An Environmental Biography of a Southern Plantation, 1780-1880

Lynn A. Nelson
Foreword by Paul S. Sutter

A case study of the incongruous partnership of capitalism and agrarianism


"Lynn Nelson has given us a wonderful case study of southern agricultural practices during the nineteenth century. His 'biography' of Pharsalia, a plantation in upland Virginia, is in every sense a life story not only of planters and slaves but also of the crops, weeds, livestock, and other organisms that inhabited the land for nearly a hundred years. Exhaustively researched and quietly provocative, this important book should find a wide audience among scholars interested in the South, the environment, agriculture, or antebellum slavery."
—Timothy Silver, author of A New Face on the Countryside: Indians, Colonists, and Slaves in South Atlantic Forests, 1500-1900

"Lynn Nelson gets beneath the literature of nineteenth-century 'agricultural improvement' to the hard realities encountered by a Virginia planter who tried it. William Massie plowed deep, sowed clover, improved his seeds and breeds, and achieved some success by dogged good management. But in the end, Pharsalia foundered on the contradictions between high farming and ecological pushback from pests and weeds, crop markets glutted by cheap frontier production, resistance from black slaves and white neighbors, and the luxurious lifestyle expectations of Massie's children. Variations of this same dilemma haunt the dreams of soil conservation and sustainable farming in America to this day. Agricultural history needs more ecologically grounded studies like this one."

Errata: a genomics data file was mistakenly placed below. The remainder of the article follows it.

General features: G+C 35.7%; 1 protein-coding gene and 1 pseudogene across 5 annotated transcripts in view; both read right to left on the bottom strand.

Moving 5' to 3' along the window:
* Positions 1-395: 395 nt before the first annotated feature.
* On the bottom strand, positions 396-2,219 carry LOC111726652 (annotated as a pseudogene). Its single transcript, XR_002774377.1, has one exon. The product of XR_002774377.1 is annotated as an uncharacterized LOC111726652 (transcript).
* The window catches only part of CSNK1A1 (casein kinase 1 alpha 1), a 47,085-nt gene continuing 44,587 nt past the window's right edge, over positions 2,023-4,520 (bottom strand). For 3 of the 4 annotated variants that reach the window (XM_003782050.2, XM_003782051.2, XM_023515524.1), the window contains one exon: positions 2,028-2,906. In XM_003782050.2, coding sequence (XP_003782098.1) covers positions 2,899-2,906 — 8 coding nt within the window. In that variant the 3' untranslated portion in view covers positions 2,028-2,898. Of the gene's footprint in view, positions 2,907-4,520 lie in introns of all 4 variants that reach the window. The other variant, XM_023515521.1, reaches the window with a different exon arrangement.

—Brian Donahue, author of The Great Meadow: Farmers and the Land in Colonial Concord

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Pharsalia, a plantation located in piedmont Virginia at the foot of the Blue Ridge Mountains, is one of the best-documented sites of its kind. Drawing on the exceptionally rich trove of papers left behind by the Massie family, Pharsalia's owners, this case study demonstrates how white southern planters paradoxically relied on capitalistic methods even as they pursued an ideal of agrarian independence. Lynn A. Nelson also shows how the contradictions between these ends and means would later manifest themselves in the southern conservation movement.

Nelson follows the fortunes of Pharsalia's owners, telling how Virginia's traditional extensive agriculture contributed to the soil's erosion and exhaustion. Subsequent attempts to balance independence and sustainability through a complex system of crop rotation and resource recycling ultimately gave way to an intensive, slave-based form of agricultural capitalism.

Pharsalia could not support the Massies' aristocratic ambitions, and it was eventually parceled up and sold off by family members. The farm's story embodies several fundamentals of modern U.S. environmental thought. Southerners' nineteenth-century quest for financial and ecological independence provided the background for conservationists' attempts to save family farming. At the same time, farmers' failure to achieve independence while maximizing profits and crop yields drove them to seek government aid and regulation. These became some of the hallmarks of conservation efforts in the New Deal and beyond.

Environmental History and the American South

Page count: 328 pp.
12 b&w photos, 4 maps
Trim size: 6 x 9


List price: $30.95

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Lynn A. Nelson is an associate professor of history at Middle Tennessee State University.